Scientific data on the effect of CO2 and other greenhouse emissions into climate change is raising serious concerns from the environmental and economic perspectives, and plea for coordinated actions from academy, industry, and governmental institutions, including clear policies and technology development to reduce them.

According to the Paris Agreement, two of the industrial sectors with a greater contribution to CO2 emissions are the energy and transportation sectors.

Hence, providing sustainable energy to meet the demands for quality of life and economic growth without compromising the environment is one of the greatest challenges we are facing today. Recognizing this challenge and the need to address it, several countries, including the UAE, are actively working on an energy transition, and have already launched their net zero strategies. According to the International Energy Agency (IEA), achieving net zero emissions requires radical transformations of the energy sector, including energy efficiency, behavioral changes, electrification, renewables, bioenergy, hydrogen and hydrogen-based fuels, and carbon capture, utilization, and storage (CCUS). For some industrial and fuel transformation processes, CCUS is one of the most cost-effective solutions available for large-scale emissions reductions in the short to medium term, as also identified by the International Panel on Climate Change (IPCC) Working Group III report, Climate Change 2022. Furthermore, in the recent “World energy transition outlook” report launched by the International Renewable Energy Agency (IRENA), there are six technological avenues to achieve net-zero emissions by 2050: renewable energies, electrification, energy efficiency, hydrogen and carbon capture and storage from fossil-fuels or bioenergy sources. However, the data evaluating the progress up to 2030 to achieve these goals recently published by the IEA shows that no one the processes identified for the energy transition are on track, and considerable efforts are needed in this direction, including radical technology transformations. Khalifa University is heavily involved in the different aspects of the energy transition, including research, development and innovation through different centers and labs, teaching, outreach activities, international collaborations, etc.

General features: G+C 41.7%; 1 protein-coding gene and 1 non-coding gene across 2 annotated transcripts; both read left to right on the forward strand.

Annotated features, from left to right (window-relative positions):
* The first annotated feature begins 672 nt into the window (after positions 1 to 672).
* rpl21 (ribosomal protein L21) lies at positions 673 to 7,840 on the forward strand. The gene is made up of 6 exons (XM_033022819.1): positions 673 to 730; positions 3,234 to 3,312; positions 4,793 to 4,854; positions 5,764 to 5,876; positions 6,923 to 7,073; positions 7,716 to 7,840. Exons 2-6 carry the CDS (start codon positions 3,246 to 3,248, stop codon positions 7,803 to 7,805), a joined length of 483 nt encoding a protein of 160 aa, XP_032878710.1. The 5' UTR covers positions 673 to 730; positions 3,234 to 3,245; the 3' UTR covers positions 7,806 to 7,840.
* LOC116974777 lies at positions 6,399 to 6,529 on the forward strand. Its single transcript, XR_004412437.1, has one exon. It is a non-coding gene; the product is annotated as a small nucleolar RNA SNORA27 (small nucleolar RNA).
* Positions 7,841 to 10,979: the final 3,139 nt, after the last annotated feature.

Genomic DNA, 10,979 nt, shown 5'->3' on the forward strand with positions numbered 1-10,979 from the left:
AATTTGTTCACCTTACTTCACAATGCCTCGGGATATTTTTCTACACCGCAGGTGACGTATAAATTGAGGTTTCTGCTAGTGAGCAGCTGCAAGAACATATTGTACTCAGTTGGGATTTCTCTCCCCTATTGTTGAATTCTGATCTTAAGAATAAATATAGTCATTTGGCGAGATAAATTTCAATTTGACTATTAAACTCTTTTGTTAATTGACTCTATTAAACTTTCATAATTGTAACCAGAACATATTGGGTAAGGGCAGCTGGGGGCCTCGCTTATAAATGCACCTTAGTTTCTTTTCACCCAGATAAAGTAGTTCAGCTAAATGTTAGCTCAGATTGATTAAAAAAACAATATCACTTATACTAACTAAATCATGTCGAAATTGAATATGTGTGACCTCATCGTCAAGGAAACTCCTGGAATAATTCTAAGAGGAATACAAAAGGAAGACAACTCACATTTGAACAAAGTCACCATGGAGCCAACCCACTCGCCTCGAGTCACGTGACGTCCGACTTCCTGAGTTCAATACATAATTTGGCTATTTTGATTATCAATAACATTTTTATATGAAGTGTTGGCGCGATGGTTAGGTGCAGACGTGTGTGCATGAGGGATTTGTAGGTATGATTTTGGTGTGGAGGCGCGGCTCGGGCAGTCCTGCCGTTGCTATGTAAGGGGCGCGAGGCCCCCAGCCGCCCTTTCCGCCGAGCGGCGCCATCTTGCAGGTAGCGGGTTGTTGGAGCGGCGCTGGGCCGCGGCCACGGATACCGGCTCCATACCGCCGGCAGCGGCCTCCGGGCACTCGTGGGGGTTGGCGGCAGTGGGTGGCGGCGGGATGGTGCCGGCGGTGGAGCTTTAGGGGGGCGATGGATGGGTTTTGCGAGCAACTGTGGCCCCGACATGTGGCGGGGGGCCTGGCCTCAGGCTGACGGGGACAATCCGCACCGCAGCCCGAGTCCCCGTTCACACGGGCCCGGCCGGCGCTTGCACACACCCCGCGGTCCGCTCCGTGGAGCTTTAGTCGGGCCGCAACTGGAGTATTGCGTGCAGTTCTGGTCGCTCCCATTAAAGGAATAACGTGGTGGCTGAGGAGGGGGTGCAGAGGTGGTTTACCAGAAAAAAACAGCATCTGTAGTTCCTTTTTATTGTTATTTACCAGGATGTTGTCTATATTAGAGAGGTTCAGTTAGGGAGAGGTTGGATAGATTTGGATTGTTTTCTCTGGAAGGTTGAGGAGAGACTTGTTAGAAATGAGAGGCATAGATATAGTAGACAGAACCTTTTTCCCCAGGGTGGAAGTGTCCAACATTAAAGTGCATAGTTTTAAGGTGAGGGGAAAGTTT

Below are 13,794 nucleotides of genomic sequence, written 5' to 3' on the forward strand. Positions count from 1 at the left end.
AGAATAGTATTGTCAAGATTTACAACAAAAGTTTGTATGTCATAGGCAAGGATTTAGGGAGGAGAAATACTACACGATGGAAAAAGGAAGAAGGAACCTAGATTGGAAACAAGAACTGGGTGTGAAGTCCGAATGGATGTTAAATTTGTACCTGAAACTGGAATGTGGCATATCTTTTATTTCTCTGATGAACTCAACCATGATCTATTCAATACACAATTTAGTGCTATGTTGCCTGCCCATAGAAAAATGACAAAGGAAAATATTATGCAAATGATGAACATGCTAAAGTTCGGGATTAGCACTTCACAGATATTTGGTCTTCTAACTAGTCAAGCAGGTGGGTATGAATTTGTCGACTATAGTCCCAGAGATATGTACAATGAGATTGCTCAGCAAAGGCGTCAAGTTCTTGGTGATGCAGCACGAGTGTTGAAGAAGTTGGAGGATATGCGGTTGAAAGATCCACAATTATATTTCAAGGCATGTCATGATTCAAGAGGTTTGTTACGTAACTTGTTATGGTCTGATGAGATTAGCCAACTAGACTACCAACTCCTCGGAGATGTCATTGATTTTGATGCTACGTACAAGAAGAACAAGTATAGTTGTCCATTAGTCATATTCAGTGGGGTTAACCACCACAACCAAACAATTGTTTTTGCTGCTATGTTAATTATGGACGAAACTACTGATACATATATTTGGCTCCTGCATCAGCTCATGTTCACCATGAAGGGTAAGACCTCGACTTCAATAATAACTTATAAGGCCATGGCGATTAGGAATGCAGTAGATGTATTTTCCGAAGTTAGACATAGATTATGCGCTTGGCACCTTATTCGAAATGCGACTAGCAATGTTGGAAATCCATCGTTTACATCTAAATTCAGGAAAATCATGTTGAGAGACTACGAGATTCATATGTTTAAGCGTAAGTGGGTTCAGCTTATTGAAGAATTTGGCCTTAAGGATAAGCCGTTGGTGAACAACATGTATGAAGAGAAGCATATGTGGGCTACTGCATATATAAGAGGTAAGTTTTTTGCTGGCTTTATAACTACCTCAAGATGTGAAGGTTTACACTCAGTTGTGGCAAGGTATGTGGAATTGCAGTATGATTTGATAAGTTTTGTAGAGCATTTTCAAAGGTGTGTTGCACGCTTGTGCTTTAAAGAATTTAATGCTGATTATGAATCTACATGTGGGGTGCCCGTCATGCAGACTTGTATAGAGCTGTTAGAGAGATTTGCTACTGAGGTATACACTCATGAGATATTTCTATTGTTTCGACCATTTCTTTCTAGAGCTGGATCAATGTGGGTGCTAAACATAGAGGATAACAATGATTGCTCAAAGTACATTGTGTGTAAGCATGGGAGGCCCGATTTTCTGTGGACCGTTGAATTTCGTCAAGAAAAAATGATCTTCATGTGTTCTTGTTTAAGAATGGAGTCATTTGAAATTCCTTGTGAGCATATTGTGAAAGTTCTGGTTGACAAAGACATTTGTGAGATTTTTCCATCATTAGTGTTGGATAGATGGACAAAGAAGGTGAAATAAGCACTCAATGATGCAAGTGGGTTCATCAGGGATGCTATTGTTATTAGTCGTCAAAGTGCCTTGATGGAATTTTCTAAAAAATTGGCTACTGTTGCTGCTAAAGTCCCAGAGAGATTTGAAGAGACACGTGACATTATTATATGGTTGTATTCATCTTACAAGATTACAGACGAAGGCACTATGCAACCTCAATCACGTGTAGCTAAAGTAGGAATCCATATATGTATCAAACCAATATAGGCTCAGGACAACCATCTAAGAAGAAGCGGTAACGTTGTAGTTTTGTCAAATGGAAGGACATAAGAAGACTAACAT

Global Challenge

Meeting energy demands for quality of life and economic growth while preserving the environment.

Global Transition Efforts

Countries like the UAE are actively working on transitioning to sustainable energy sources to address this challenge, aligning with net-zero strategies.

Net Zero Goals

The International Energy Agency (IEA) highlights that achieving net zero emissions requires significant changes in energy sectors such as:

  • Energy efficiency improvements
  • Behavioral shifts
  • Increased use of renewables
  • Adoption of bioenergy and hydrogen-based fuels
  • Implementation of Carbon Capture, Utilization, and Storage (CCUS)

IRENA's Approach

The International Renewable Energy Agency (IRENA) outlines six key technological avenues to reach net-zero emissions by 2050:

  • Renewable energies
  • Electrification
  • Energy efficiency enhancements
  • Hydrogen usage
  • Carbon capture and storage from fossil-fuel or bioenergy sources

Progress Evaluation

Recent data from the IEA indicates that none of the identified energy transition processes are on track to meet 2030 goals, requiring substantial efforts and technological advancements.

Khalifa University's Role

Khalifa University actively contributes to the energy transition through:

  • Research, development, and innovation across various centers and labs
  • Teaching and educational initiatives
  • Outreach activities
  • International collaborations